President John Williams of the Federal Reserve Bank of New York, who is a permanent member of the Fed’s policymaking Federal Open Market Committee, indicated in an appearance before The Economics Club of New York on Wednesday that the Fed is more likely to keep rates unchanged rather than to hike or lower them this year.
He expects U.S. growth will “slow considerably” from just above 3% last year to around 2% this year due to a “downturn in global growth,” especially in Europe; “heightened geopolitical uncertainty,” including Brexit and U.S.-China trade conflicts; and “the effects of tighter financial conditions late last year,” which slowed the housing market, but are abating currently.
Williams also expects U.S. inflation will continue to stay near the Fed’s 2% target. The challenge now is not that inflation will get too high but too low. That’s been a problem in other countries like Japan year after year, and the Fed wants to ensure the same does not happen in the U.S., Williams said.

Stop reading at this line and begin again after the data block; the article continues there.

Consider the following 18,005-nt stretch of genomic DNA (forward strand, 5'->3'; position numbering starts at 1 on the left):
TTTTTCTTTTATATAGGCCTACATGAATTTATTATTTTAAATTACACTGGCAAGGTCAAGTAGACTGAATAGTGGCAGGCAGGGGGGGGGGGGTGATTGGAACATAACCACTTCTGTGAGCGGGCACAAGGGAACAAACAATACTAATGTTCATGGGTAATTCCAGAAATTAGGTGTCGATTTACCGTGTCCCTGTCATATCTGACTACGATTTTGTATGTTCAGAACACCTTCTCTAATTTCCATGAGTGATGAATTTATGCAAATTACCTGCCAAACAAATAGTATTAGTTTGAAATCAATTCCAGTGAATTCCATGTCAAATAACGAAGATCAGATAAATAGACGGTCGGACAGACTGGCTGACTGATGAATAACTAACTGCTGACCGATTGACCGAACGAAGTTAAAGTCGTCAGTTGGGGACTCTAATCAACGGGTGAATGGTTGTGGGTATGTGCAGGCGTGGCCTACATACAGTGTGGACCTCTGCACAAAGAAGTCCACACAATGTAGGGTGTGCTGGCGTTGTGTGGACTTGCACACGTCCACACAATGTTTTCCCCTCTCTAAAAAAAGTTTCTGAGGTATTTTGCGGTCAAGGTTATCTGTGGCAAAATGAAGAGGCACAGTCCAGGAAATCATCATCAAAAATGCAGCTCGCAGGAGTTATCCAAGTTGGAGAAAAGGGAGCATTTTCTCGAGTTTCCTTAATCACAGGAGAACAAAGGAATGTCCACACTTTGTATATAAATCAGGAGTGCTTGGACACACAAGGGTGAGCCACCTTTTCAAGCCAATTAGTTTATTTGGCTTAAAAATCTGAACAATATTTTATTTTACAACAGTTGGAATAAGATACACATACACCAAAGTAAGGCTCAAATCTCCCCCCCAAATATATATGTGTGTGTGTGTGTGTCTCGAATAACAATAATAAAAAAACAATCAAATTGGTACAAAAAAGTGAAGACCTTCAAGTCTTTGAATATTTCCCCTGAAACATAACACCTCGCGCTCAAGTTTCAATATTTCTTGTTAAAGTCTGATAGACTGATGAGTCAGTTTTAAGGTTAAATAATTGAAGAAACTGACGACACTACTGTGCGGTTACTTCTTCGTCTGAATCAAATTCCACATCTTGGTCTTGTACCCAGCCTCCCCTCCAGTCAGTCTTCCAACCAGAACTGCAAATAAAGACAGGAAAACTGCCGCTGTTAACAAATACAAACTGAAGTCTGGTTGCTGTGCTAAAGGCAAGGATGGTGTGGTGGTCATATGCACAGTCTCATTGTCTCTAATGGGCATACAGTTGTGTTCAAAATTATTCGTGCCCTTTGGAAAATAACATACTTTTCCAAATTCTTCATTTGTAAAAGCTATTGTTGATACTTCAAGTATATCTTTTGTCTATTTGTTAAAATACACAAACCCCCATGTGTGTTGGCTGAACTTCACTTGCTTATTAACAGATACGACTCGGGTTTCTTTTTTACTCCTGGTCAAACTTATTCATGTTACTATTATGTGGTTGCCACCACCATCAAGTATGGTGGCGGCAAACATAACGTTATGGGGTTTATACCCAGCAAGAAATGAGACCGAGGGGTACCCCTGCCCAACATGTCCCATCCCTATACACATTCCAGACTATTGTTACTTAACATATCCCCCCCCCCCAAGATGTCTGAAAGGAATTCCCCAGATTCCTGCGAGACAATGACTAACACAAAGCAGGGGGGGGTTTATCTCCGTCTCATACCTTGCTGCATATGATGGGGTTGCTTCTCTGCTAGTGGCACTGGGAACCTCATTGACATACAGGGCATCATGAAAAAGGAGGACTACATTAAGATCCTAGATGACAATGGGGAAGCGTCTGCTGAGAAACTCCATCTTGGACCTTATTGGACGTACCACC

“The overall picture of the [U.S.] economy is as good as its gets: very low unemployment sustainable growth and inflation just about at our 2% goal,” said Williams, in his speech. “The current federal funds rate of 2.4% puts us right at neutral.”
He added that “slower growth isn’t necessarily cause for alarm … It’s the ‘new normal’ we should expect.”